(German Research Centre for Artificial Intelligence)
Deduction and Multiagent Systems
Our view of a "control systems" is at odds with the standard notion of a "control system" used by physicists and control engineers. Conventional control systems have a fixed degree of complexity and their behaviour can be completely described by system of partial differential equations. The intelligent control systems that we wish to describe do not have a fixed architecture and are capable of development during the lifetime of the agent.
Within intelligent systems, many of the control states exhibit changes that are more like changing structures than like changing values of numeric variables – beliefs become rigid attitudes, and learnt behaviours become homed skills. Formally, we define two types of attributes for a control state: dimensional and structural. Dimensional attributes are quantitative attributes such as duration, and intensity. Structural attributes are predicates, relations, and propositions. Values of dimensional attributes can be expressed in terms of the structural attributes – i.e. the duration of an emotion can be expressed in terms of the propensity of a motivator to distract and hold attention and the consequent emergence of a perturbant state.
One of the challenges faced by researchers in the behaviour
modelling of life-like characters is the need to develop a systematic framework
in which to ask questions about the types of control states such life-like
agents might posses, and how those different control states might interact.
We propose a solution based on a recursive "design-based" research methodology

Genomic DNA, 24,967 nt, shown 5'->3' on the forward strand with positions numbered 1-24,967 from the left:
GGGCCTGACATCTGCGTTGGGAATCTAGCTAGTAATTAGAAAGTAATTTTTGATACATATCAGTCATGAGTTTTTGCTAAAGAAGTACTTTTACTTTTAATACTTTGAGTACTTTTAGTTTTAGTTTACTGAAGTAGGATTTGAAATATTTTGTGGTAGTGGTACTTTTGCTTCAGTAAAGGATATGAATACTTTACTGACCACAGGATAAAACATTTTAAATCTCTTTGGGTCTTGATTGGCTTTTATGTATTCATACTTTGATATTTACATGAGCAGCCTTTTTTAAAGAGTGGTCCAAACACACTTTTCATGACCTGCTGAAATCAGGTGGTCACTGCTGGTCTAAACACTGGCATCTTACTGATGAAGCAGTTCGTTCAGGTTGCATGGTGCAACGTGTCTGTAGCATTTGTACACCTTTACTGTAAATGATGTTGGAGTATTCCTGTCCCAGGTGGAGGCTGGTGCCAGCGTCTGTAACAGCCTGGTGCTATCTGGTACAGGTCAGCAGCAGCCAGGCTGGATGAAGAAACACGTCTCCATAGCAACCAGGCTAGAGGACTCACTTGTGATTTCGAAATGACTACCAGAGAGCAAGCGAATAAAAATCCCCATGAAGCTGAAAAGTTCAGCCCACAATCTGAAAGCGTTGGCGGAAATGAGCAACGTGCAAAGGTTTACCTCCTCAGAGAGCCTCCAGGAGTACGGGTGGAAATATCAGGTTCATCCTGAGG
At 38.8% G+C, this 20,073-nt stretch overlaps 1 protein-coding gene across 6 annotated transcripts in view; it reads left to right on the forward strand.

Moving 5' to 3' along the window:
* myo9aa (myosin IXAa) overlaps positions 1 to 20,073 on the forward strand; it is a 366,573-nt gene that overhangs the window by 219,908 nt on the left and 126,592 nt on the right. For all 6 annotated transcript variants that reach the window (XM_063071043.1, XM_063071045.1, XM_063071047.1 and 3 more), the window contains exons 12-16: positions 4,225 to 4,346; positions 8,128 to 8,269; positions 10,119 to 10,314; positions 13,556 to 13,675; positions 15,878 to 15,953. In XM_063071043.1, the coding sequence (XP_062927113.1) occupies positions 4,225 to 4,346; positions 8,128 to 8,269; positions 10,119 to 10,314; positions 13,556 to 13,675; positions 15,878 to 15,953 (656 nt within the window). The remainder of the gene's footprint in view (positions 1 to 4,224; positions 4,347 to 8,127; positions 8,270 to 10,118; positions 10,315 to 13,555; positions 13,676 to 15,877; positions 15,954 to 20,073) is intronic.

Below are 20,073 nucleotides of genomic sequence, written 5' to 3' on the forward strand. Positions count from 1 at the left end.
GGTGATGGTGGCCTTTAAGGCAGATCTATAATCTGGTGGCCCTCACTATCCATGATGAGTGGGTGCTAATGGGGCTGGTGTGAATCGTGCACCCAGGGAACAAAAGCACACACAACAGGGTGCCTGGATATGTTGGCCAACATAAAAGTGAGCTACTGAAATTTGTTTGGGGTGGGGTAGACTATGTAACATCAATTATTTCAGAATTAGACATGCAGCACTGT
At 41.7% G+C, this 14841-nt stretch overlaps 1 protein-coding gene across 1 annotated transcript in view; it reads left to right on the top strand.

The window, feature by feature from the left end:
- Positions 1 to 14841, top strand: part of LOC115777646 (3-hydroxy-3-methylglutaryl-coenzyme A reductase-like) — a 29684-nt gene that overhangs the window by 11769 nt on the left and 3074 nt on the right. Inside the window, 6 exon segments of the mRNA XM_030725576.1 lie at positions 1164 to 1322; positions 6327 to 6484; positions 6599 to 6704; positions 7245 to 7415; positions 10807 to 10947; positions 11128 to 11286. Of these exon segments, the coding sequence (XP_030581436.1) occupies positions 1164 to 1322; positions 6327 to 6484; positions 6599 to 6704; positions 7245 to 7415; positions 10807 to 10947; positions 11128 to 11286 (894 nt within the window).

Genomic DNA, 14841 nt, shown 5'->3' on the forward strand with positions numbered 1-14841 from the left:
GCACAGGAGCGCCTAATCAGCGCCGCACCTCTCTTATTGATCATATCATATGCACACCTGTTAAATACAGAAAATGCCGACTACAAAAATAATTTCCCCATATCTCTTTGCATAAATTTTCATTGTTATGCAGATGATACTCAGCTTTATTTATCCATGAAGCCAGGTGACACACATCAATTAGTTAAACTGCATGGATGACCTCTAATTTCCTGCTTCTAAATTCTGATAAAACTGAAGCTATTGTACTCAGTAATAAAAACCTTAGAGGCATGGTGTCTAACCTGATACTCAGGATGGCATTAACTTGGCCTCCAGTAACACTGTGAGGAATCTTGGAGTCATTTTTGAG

– wherein each new design gradually increases our explanatory power and
allows us to account for more and more of the phenomena of interest. These
"broad but shallow" complete agents help to clarify our understanding of
the attributes of different control states and their interaction within
a multi-layered agent architecture (composed of reactive, deliberative
and meta-management layers). Early experiments have concentrated on: the
requirements of goal-processing; the emergence of perturbant (emotional)
states; and the relationship between motives, goals, emotions, and personality.
By describing a variety of functions using the "design stance" at the information-level,
and showing how they implement mental states and processes, we aim to provide
a rich and deep explanatory framework for motivated autonomous agency.
L. P. (1994). Goal Processing in Autonomous Agents. PhD Thesis, School
of Computer Science, University of Birmingham.
Burt, A. (1998). Modelling Motivational Behaviour in Intelligent Agents in Virtual Worlds. In the Proceedings of the 1998 Conference on Virtual Worlds and Simulation.
A. (1993). The mind as a control system. In C. Hookway, and D. Peterson
(Eds.), Proceedings of the 1992 Royal Institute of Philosophy Conference
'Philosophy and the Cognitive Sciences'. Cambridge: Cambridge University
Press, pages 69-110
A. (1999). Architectural Requirements for Human-like Agents Both Natural
and Artificial. (What sorts of machines can
love? ). To appear in K. Dautenhahn (Ed.) Human Cognition And Social Agent Technology, in the "Advances in Consciousness
Research" series, John Benjamins Publishing.
A. and Logan, B. S. (1998)
Architectures and Tools for Human-Like Agents, In F. Ritter and R. M. Young
(Eds.), Proceedings of the 2nd European Conference on Cognitive Modelling.
Nottingham: Nottingham University Press, pages 58-65.
A. and Poli,
R. (1996). SIM_AGENT: A toolkit for exploring agent designs. In Proceeding
IJCAI workshop on Agents Theories Architectures and Languages ATAL'95,
Springer-Verlag Lecture Notes in Computer Science, 1996.
I. P. (1997). Emotional Agents. PhD Thesis, School of Computer
Science, University of Birmingham.